The dust is starting to settle after Google’s announcement of its new “Three Strikes” system for ads that violate certain policies, but brands and advertisers still have concerns.
One day, you see an email from Google Ads saying you violated one of the rules within the new ‘strikes’ system. What happens?
Let’s start with the actual ‘strike’ system and how this program will work if you find your ads violate one of these rules.
The first thing that happens isn’t a true ‘strike.’ Google will notify you that you’ve violated their policy and that the ad in question has been removed from your account and will no longer serve. This warning will live in your account for 90 days. If you listen to Google’s guidelines and edit your ad appropriately, the warning will disappear after 90 Days.
But let’s say you don’t follow the guidelines. You look at the ad that was removed and think that you know better and re-create the ad that violated Google’s policy and set it live.
Now you have a real ‘strike.’ This is when Google gets serious. If you violate the same policy again within the 90 day period, Google places your Google Ads account on a three-day hold. None of your ads will run for the next 72 hours. Google removes the violating ad and a new 90 day timer starts. After three days, the account will restart and the ‘strike’ disappears from the account after 90 days.
Again, you decide that your ad is perfectly fine and load it back into the system.
Strike Two – The Final Warning
Your account will be put on hold for a seven-day period. A new 90 day timer starts. Your ad is removed. Your account will restart after seven days and the ‘strike’ will disappear after 90 days if you follow the guidelines.
Strike Two is the final warning; Strike Three is where Google draws the line.
Still, an ill-advised advertiser thinks they know better.
Now you did it. Your account is suspended indefinitely. If this happens, there is little you can do to reactivate your account. If you try to make a new account, Google will detect that it is the same advertiser and suspend the new account.
The system is simple. Violate the policies enough and you lose the ability to utilize Google Ads. So why are advertisers concerned?
Google made it clear which policies are front-and-center for its pilot program for this system:
- Enabling dishonest behavior policy
- Unapproved pharmaceuticals or supplements
- Dangerous products or services
It’s clear to see why these were included in this initial pilot program.
Despite the reasonable inclusion of these policies, many advertisers are worried about how this new system might affect their Google Ads accounts. Again, we ask: Why?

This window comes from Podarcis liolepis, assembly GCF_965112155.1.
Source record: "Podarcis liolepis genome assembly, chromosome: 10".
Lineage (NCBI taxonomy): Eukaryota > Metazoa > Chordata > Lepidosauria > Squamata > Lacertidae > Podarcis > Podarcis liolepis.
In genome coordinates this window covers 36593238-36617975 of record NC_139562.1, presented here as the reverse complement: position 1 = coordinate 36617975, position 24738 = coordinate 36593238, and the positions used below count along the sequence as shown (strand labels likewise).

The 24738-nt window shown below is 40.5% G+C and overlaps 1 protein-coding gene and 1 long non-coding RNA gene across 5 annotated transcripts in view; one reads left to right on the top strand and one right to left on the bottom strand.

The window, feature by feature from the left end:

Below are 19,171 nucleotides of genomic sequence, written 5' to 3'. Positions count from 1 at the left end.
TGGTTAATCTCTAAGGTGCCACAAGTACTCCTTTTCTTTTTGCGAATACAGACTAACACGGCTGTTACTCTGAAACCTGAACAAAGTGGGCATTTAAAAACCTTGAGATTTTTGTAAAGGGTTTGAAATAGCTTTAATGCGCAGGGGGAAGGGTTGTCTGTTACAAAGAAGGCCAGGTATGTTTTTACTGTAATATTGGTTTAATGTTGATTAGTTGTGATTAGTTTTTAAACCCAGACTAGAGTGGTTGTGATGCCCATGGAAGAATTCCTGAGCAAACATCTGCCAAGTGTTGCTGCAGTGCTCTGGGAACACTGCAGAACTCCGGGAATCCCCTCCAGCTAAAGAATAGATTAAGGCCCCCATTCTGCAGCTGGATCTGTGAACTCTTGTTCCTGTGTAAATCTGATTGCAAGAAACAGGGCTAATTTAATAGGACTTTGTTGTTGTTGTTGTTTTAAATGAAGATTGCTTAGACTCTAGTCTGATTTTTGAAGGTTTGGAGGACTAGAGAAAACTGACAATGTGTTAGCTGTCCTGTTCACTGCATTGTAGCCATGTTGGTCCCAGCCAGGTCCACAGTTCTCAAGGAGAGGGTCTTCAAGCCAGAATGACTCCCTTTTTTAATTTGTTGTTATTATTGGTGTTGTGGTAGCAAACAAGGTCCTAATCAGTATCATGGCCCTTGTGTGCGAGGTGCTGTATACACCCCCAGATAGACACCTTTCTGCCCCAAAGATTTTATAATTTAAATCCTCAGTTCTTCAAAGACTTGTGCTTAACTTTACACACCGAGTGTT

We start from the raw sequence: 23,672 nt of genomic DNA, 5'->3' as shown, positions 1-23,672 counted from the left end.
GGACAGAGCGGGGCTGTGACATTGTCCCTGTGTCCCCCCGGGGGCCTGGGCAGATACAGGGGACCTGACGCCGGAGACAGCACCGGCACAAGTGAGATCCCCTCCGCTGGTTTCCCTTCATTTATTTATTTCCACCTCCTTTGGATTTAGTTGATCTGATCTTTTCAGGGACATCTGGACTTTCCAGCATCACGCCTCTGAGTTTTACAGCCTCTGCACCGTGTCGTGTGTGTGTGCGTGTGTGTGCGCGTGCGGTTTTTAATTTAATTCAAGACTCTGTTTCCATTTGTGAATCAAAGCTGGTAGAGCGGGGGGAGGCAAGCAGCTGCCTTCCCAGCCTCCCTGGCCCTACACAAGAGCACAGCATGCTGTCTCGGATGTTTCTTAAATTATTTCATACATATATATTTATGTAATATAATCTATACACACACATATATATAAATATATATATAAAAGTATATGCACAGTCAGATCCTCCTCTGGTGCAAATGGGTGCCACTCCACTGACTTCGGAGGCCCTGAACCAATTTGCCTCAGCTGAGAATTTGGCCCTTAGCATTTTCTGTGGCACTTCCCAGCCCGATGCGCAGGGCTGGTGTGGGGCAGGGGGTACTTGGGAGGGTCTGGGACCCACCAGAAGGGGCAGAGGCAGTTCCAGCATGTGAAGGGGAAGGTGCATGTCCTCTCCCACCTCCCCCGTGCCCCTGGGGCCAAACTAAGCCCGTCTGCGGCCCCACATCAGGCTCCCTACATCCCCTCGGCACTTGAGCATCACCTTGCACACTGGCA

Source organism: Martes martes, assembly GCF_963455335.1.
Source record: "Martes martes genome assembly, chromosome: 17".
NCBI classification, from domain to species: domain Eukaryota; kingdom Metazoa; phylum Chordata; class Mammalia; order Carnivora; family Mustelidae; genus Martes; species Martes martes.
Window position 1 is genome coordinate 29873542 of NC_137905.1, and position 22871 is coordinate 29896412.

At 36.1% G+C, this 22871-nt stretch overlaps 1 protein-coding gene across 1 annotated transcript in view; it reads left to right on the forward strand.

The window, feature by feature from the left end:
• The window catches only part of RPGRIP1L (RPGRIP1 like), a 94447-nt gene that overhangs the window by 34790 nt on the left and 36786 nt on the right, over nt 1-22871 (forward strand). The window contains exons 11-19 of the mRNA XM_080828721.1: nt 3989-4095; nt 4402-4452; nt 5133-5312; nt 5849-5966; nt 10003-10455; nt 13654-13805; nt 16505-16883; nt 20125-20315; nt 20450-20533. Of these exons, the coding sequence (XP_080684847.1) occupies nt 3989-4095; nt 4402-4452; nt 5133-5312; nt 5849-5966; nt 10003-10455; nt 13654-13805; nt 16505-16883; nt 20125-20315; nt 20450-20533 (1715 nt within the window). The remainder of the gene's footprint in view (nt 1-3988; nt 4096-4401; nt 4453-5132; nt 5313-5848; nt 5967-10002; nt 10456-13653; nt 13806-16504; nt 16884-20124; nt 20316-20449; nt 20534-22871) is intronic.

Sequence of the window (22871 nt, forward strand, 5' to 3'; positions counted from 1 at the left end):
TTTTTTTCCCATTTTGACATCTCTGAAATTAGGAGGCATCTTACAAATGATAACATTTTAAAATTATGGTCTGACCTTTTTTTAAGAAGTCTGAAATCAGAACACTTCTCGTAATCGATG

Application & Automation
Advertisers on Google Ads are used to the automated policy system zealously disapproving ads for irrelevant reasons. Images of women are frequently flagged for ‘sexual content.’ Any local advertisers in Corona, California, or Corona, Queens became accustomed to dealing with the ‘sensitive events’ policy.
Directly related to the initial policies: video games ads are frequently disapproved for “Dangerous products or services” for any images that suggest combat or weapons.
Advertisers are concerned with the policy system’s subjective and seemingly random application of policy. Further, while Google’s pilot program contains only these three policies, there will inevitably be more policies added to the “Three Strikes” system in the future.
What You Should Do Now:
- Be on the lookout for any policy violations on your Google Ads account. Don’t allow your account to show a warning without you knowing about it.
- Get used to the appeal process. Appeal policy violations on the platform or by directly contacting Google support for a manual review. If your appeal succeeds, warnings and strikes will be removed from your account.
- Ensure the stakeholders on your account are aware of any possible policy violations. The worst thing that can happen is that your account is put on hold while other team members are unaware.
- Lastly, know if your industry has requirements in order to run on Google Ads. Several industries including finance, law, and pharmaceuticals require documentation to prove that your business is legally compliant with these industry standards.
If you have any questions, feel free to reach out to firstname.lastname@example.org to get in contact with our team of Google experts.
Timothy Bachman, Senior Analyst